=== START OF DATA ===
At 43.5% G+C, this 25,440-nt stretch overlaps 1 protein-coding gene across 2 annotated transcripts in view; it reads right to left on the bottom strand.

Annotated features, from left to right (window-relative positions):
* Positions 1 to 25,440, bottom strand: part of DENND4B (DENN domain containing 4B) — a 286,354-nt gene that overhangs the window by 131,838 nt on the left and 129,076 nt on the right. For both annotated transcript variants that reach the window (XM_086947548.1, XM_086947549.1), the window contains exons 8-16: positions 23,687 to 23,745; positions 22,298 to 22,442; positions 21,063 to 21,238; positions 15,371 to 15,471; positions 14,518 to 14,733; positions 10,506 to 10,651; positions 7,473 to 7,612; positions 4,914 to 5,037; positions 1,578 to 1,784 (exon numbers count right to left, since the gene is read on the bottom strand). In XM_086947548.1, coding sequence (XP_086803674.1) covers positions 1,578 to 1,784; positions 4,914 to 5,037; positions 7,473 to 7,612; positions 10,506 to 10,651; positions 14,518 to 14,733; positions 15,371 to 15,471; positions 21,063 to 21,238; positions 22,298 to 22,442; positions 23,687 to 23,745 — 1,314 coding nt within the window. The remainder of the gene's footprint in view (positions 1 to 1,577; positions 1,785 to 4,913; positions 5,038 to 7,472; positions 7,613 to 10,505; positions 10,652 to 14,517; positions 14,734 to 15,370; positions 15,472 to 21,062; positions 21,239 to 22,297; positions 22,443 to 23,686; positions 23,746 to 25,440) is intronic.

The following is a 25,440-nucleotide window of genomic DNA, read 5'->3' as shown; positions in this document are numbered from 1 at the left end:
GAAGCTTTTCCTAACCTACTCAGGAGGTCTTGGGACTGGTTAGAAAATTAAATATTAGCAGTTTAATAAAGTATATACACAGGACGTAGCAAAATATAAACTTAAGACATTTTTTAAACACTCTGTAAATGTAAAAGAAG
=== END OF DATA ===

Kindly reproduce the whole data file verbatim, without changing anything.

At 43.5% G+C, this 25,440-nt stretch overlaps 1 protein-coding gene across 2 annotated transcripts in view; it reads right to left on the bottom strand.

Annotated features, from left to right (window-relative positions):
* Positions 1 to 25,440, bottom strand: part of DENND4B (DENN domain containing 4B) — a 286,354-nt gene that overhangs the window by 131,838 nt on the left and 129,076 nt on the right. For both annotated transcript variants that reach the window (XM_086947548.1, XM_086947549.1), the window contains exons 8-16: positions 23,687 to 23,745; positions 22,298 to 22,442; positions 21,063 to 21,238; positions 15,371 to 15,471; positions 14,518 to 14,733; positions 10,506 to 10,651; positions 7,473 to 7,612; positions 4,914 to 5,037; positions 1,578 to 1,784 (exon numbers count right to left, since the gene is read on the bottom strand). In XM_086947548.1, coding sequence (XP_086803674.1) covers positions 1,578 to 1,784; positions 4,914 to 5,037; positions 7,473 to 7,612; positions 10,506 to 10,651; positions 14,518 to 14,733; positions 15,371 to 15,471; positions 21,063 to 21,238; positions 22,298 to 22,442; positions 23,687 to 23,745 — 1,314 coding nt within the window. The remainder of the gene's footprint in view (positions 1 to 1,577; positions 1,785 to 4,913; positions 5,038 to 7,472; positions 7,613 to 10,505; positions 10,652 to 14,517; positions 14,734 to 15,370; positions 15,472 to 21,062; positions 21,239 to 22,297; positions 22,443 to 23,686; positions 23,746 to 25,440) is intronic.

The following is a 25,440-nucleotide window of genomic DNA, read 5'->3' as shown; positions in this document are numbered from 1 at the left end:
GAAGCTTTTCCTAACCTACTCAGGAGGTCTTGGGACTGGTTAGAAAATTAAATATTAGCAGTTTAATAAAGTATATACACAGGACGTAGCAAAATATAAACTTAAGACATTTTTTAAACACTCTGTAAATGTAAAAGAAG